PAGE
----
HNBA DISMAYED BY GEORGIA SENATOR’S WITHDRAWAL OF SUPPORT FOR LATINO JUDGE
FOR IMMEDIATE RELEASE: CONTACT: Daniel Herrera
January 22, 2016 T: 202-930-6805
HNBA Dismayed By Georgia Senator’s Withdrawal of Support for Latino Judge
WASHINGTON, DC — Today, the Hispanic National Bar Association (HNBA) expressed its deep concerns over the withdrawal of support for Judge Dax Lopez of Georgia by United States Senator David Perdue, whose early support was key in encouraging President Obama to nominate a rare Republican to a lifetime federal judgeship. Senator Perdue’s withdrawal of support for Judge Lopez appears to be because of Lopez’s service with the Georgia Association of Latino Elected Officials.
“It is hard to fathom that we are in an era of such animosity that a judicial nominee’s participation in a trade association of bipartisan Latino elected officials is problematic to a U.S. Senator”, said HNBA National President Robert Maldonado, “Judge Lopez is qualified, experienced and well supported by a broad range of professionals for this judgeship. No one seems to be questioning his bona fides. We find it difficult to see how his association with GALEO can be somehow disqualifying. Our only inference is that he’s unacceptable to Senator Perdue because he is a Latino who believes in Latino participatory democracy. The HNBA will meet with Senator Perdue to get clarification on his withdrawal of support.”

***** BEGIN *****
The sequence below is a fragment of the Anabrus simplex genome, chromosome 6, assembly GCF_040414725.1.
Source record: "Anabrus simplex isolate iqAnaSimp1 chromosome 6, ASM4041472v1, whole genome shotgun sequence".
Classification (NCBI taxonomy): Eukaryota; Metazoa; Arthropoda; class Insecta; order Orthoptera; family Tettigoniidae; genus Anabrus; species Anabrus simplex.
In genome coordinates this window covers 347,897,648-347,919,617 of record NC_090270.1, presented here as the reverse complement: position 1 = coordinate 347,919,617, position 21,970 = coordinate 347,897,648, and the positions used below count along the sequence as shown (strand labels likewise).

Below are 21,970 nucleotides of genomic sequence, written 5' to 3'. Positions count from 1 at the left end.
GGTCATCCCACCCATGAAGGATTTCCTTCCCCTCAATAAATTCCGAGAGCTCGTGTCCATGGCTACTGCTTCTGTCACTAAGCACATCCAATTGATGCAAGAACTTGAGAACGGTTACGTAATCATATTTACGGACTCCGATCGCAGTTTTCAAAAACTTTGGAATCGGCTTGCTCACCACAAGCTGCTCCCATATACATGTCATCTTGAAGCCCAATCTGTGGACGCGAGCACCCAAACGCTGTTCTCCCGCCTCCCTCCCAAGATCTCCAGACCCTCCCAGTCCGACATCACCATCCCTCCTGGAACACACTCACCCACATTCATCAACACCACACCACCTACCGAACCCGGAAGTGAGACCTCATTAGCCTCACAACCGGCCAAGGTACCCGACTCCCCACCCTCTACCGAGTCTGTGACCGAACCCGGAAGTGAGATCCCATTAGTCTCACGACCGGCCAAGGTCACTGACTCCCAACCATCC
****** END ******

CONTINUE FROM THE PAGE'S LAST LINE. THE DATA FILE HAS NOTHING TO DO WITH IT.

The HNBA endorsement process is among the most rigorous of any national association. With dozens of professionals endorsed, successfully nominated and confirmed by the Senate, the HNBA has great confidence in the professionalism of our endorsees. The HNBA has endorsed the nomination of Judge Lopez.
About the Hispanic National Bar Association: The Hispanic National Bar Association (HNBA) is an incorporated, not-for-profit, national membership association that represents the interests of Hispanic attorneys, judges, law professors, legal assistants, law students, and legal professionals in the United States and its territories. Since 1972, the HNBA has acted as a force for positive change within the legal profession by creating opportunities for Hispanic lawyers and by helping generations of lawyers to succeed. The HNBA has also effectively advocated on issues of importance to the national Hispanic community. While we are proud of our accomplishments, we are mindful that our mission is as vital today as it was four decades ago, especially as the U.S. Hispanic population continues to grow.